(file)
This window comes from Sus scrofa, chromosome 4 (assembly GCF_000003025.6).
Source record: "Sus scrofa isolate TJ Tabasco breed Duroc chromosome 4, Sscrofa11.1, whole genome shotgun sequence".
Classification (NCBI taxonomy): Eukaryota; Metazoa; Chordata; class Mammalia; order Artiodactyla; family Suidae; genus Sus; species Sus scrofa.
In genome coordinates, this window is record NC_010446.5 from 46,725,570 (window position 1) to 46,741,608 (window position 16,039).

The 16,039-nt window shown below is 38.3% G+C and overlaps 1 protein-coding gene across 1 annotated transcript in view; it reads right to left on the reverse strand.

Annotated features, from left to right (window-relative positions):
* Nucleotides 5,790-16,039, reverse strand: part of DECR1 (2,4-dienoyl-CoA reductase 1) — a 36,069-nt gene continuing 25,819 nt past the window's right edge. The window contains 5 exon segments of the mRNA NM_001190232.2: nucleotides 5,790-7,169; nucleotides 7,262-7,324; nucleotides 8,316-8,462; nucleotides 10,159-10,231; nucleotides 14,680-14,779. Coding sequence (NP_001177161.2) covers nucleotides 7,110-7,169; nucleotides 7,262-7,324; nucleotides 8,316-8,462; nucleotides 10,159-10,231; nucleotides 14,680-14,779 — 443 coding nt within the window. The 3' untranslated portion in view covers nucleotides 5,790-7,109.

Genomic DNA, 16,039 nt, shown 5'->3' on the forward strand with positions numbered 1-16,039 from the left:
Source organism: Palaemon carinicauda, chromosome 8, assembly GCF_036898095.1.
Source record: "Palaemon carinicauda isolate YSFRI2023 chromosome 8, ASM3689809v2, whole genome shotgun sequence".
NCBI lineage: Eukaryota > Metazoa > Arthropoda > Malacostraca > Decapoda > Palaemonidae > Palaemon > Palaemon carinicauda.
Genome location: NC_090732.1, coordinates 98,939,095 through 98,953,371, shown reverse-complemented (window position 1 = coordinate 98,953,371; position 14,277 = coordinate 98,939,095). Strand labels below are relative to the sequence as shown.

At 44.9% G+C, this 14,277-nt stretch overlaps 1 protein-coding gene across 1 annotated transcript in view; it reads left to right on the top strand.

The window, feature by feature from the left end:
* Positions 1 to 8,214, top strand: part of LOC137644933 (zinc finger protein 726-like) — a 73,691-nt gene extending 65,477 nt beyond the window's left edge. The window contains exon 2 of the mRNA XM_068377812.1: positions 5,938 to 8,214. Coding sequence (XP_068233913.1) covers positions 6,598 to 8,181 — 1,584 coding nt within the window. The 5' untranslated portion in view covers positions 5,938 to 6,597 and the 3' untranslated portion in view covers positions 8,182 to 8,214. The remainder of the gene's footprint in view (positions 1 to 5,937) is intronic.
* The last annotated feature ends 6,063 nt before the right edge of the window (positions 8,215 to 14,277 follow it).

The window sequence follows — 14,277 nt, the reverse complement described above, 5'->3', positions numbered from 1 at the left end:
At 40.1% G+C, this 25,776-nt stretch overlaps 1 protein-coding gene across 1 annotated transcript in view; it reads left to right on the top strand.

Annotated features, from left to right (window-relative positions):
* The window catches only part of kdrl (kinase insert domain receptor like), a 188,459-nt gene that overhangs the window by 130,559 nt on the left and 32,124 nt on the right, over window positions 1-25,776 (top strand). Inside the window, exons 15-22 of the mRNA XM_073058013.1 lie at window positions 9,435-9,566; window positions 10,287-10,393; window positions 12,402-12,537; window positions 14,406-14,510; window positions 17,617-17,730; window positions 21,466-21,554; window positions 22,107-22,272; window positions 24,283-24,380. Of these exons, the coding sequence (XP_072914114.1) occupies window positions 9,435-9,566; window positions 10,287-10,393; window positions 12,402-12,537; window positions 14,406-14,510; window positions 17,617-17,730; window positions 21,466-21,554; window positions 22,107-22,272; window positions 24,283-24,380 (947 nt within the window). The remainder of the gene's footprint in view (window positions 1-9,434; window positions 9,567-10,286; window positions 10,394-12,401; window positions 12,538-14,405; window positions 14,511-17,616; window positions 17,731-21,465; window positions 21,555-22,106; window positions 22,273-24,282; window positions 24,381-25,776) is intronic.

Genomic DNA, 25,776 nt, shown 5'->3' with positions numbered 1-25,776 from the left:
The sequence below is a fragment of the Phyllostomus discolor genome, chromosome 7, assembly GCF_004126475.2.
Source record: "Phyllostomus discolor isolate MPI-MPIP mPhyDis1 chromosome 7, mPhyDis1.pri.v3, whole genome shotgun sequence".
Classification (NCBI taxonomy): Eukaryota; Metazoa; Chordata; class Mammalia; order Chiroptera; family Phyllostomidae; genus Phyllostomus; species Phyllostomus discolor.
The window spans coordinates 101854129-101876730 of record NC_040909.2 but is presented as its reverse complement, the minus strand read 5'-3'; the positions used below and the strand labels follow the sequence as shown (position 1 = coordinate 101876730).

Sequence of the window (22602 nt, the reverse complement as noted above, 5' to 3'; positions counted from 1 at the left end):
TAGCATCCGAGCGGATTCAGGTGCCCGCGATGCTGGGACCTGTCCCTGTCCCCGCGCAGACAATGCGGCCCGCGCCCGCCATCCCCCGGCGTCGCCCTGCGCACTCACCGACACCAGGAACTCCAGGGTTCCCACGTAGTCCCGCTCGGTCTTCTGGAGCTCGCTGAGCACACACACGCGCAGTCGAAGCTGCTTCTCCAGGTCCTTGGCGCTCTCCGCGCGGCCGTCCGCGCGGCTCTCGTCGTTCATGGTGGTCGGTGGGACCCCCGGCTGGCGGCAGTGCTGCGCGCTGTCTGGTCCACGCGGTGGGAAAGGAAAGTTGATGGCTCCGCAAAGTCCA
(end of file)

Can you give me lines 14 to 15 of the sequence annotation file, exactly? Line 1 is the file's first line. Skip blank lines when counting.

The window, feature by feature from the left end:
* Positions 1 to 8,214, top strand: part of LOC137644933 (zinc finger protein 726-like) — a 73,691-nt gene extending 65,477 nt beyond the window's left edge. The window contains exon 2 of the mRNA XM_068377812.1: positions 5,938 to 8,214. Coding sequence (XP_068233913.1) covers positions 6,598 to 8,181 — 1,584 coding nt within the window. The 5' untranslated portion in view covers positions 5,938 to 6,597 and the 3' untranslated portion in view covers positions 8,182 to 8,214. The remainder of the gene's footprint in view (positions 1 to 5,937) is intronic.